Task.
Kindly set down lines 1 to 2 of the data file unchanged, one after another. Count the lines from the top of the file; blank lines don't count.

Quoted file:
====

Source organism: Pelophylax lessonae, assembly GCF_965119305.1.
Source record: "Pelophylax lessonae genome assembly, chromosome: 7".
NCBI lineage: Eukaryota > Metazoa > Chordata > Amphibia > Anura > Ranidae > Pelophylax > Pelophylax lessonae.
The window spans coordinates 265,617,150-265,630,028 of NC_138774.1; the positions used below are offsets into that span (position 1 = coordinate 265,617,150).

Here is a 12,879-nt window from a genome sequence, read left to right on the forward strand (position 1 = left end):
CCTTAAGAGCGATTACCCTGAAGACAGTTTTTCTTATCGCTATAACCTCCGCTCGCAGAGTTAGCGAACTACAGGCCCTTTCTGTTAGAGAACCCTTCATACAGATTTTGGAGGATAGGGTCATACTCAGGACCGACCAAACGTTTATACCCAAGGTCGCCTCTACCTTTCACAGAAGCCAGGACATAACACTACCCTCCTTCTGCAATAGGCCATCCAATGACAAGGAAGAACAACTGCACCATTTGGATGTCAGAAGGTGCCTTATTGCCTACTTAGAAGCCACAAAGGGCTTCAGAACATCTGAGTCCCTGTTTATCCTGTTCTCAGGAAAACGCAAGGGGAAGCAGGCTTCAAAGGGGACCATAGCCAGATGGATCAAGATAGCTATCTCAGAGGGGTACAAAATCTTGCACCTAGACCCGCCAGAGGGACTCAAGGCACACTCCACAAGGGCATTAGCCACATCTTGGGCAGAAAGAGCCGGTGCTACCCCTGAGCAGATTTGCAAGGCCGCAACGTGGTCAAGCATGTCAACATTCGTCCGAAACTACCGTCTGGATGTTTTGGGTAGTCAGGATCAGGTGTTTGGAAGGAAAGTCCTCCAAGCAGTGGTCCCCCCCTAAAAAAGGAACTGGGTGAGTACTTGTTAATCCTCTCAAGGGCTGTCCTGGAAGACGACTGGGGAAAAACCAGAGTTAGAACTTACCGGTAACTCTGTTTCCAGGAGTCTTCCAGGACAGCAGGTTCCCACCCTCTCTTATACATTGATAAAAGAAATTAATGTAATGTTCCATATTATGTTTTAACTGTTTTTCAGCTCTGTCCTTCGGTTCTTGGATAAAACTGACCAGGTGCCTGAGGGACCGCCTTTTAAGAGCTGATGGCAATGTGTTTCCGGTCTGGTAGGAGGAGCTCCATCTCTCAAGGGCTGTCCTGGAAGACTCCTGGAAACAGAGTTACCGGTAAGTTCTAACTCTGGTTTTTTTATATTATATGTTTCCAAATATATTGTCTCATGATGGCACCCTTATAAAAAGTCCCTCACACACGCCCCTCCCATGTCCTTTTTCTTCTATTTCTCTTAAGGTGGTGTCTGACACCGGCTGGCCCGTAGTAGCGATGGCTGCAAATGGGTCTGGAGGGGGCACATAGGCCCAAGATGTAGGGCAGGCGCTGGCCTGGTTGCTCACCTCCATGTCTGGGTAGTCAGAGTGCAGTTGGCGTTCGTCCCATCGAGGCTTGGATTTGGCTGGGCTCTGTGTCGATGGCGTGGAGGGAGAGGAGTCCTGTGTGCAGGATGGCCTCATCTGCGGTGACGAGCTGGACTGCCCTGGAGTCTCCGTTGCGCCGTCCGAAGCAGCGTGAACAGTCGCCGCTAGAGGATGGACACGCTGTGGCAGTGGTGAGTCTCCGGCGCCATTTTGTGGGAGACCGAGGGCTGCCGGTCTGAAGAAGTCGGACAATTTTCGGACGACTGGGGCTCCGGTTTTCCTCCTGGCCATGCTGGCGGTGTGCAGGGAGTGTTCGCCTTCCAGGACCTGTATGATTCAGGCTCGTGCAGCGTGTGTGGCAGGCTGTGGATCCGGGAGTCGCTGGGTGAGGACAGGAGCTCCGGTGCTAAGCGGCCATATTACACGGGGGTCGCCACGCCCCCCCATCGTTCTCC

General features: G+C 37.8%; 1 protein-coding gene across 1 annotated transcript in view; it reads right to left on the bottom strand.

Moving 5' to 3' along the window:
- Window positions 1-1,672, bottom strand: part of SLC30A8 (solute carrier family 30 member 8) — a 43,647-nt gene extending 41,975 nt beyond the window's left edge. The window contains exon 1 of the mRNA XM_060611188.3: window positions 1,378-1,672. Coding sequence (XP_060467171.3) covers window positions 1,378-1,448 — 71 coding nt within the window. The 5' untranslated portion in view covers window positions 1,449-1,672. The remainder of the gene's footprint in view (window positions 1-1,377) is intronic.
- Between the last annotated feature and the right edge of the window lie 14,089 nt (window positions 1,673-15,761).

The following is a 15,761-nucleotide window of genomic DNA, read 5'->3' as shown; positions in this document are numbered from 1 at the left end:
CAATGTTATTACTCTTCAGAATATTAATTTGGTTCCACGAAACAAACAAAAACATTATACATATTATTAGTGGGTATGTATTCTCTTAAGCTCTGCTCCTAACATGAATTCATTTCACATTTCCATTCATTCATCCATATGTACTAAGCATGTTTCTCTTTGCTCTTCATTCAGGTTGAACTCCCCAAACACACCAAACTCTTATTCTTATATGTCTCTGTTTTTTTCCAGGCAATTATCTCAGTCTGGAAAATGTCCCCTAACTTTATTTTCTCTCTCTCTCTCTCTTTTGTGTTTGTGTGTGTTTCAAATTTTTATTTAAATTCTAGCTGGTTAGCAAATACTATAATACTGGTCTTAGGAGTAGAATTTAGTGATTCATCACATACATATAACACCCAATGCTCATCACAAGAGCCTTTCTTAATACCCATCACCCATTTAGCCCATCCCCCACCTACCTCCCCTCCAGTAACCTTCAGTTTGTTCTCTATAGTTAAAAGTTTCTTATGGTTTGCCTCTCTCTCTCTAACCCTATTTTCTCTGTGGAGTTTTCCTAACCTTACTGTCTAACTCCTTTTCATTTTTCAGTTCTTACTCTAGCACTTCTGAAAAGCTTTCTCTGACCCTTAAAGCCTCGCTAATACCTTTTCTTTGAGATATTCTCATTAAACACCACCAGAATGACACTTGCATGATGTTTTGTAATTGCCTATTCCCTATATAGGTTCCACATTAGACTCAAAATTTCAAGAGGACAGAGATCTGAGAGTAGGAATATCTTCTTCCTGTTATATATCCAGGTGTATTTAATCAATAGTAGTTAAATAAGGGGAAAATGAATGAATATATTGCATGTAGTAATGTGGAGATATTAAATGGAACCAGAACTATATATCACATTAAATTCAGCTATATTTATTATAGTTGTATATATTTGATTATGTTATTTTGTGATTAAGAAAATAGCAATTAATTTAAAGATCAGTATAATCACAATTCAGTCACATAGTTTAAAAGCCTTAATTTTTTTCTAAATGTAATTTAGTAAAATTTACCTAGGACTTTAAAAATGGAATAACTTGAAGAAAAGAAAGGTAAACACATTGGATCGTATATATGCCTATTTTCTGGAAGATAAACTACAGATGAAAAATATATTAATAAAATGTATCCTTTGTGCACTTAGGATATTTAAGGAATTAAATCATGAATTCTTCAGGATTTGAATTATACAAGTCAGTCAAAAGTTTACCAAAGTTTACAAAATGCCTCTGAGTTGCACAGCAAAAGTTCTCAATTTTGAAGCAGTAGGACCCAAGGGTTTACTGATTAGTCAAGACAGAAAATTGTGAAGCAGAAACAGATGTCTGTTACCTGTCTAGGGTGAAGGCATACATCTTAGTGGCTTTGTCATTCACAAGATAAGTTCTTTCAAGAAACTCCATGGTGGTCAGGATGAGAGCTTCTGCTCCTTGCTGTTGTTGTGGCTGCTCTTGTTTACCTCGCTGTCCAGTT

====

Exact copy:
Source organism: Pelophylax lessonae, assembly GCF_965119305.1.
Source record: "Pelophylax lessonae genome assembly, chromosome: 7".